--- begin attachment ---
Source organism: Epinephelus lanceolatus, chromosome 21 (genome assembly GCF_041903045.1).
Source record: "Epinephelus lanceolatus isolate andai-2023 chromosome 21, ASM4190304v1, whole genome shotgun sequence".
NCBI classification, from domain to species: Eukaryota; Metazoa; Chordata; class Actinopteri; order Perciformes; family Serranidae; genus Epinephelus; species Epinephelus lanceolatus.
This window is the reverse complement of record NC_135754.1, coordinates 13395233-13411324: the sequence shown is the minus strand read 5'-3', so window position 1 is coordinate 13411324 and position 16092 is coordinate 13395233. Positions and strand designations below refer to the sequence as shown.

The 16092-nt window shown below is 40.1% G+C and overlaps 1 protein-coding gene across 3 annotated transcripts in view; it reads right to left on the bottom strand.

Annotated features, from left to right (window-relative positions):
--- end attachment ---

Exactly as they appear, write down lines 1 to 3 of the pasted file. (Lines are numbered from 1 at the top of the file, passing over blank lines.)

Source organism: Epinephelus lanceolatus, chromosome 21 (genome assembly GCF_041903045.1).
Source record: "Epinephelus lanceolatus isolate andai-2023 chromosome 21, ASM4190304v1, whole genome shotgun sequence".
NCBI classification, from domain to species: Eukaryota; Metazoa; Chordata; class Actinopteri; order Perciformes; family Serranidae; genus Epinephelus; species Epinephelus lanceolatus.